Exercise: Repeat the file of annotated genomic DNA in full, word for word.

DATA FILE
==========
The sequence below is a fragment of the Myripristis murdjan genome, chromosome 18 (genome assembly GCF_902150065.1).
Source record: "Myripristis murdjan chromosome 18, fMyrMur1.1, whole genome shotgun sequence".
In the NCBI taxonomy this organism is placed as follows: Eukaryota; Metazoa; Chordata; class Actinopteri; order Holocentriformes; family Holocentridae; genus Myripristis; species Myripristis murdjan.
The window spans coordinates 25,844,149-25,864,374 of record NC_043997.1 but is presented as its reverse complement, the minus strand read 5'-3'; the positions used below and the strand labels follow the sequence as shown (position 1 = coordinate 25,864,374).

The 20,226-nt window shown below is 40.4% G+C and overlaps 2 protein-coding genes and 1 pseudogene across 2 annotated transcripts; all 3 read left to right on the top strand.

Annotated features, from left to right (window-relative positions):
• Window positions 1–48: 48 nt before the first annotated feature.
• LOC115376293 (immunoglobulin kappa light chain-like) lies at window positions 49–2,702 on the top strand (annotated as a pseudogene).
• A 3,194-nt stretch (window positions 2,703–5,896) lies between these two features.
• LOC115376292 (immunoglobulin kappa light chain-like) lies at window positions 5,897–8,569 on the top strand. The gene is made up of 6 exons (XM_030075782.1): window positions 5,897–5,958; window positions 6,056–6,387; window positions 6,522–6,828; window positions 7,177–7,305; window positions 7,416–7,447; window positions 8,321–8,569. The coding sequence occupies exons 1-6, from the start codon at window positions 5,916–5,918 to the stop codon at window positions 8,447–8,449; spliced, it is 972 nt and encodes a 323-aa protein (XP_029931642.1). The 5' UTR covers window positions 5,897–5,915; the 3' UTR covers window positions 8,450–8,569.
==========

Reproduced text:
The sequence below is a fragment of the Myripristis murdjan genome, chromosome 18 (genome assembly GCF_902150065.1).
Source record: "Myripristis murdjan chromosome 18, fMyrMur1.1, whole genome shotgun sequence".
In the NCBI taxonomy this organism is placed as follows: Eukaryota; Metazoa; Chordata; class Actinopteri; order Holocentriformes; family Holocentridae; genus Myripristis; species Myripristis murdjan.
The window spans coordinates 25,844,149-25,864,374 of record NC_043997.1 but is presented as its reverse complement, the minus strand read 5'-3'; the positions used below and the strand labels follow the sequence as shown (position 1 = coordinate 25,864,374).

The 20,226-nt window shown below is 40.4% G+C and overlaps 2 protein-coding genes and 1 pseudogene across 2 annotated transcripts; all 3 read left to right on the top strand.

Annotated features, from left to right (window-relative positions):
• Window positions 1–48: 48 nt before the first annotated feature.
• LOC115376293 (immunoglobulin kappa light chain-like) lies at window positions 49–2,702 on the top strand (annotated as a pseudogene).
• A 3,194-nt stretch (window positions 2,703–5,896) lies between these two features.
• LOC115376292 (immunoglobulin kappa light chain-like) lies at window positions 5,897–8,569 on the top strand. The gene is made up of 6 exons (XM_030075782.1): window positions 5,897–5,958; window positions 6,056–6,387; window positions 6,522–6,828; window positions 7,177–7,305; window positions 7,416–7,447; window positions 8,321–8,569. The coding sequence occupies exons 1-6, from the start codon at window positions 5,916–5,918 to the stop codon at window positions 8,447–8,449; spliced, it is 972 nt and encodes a 323-aa protein (XP_029931642.1). The 5' UTR covers window positions 5,897–5,915; the 3' UTR covers window positions 8,450–8,569.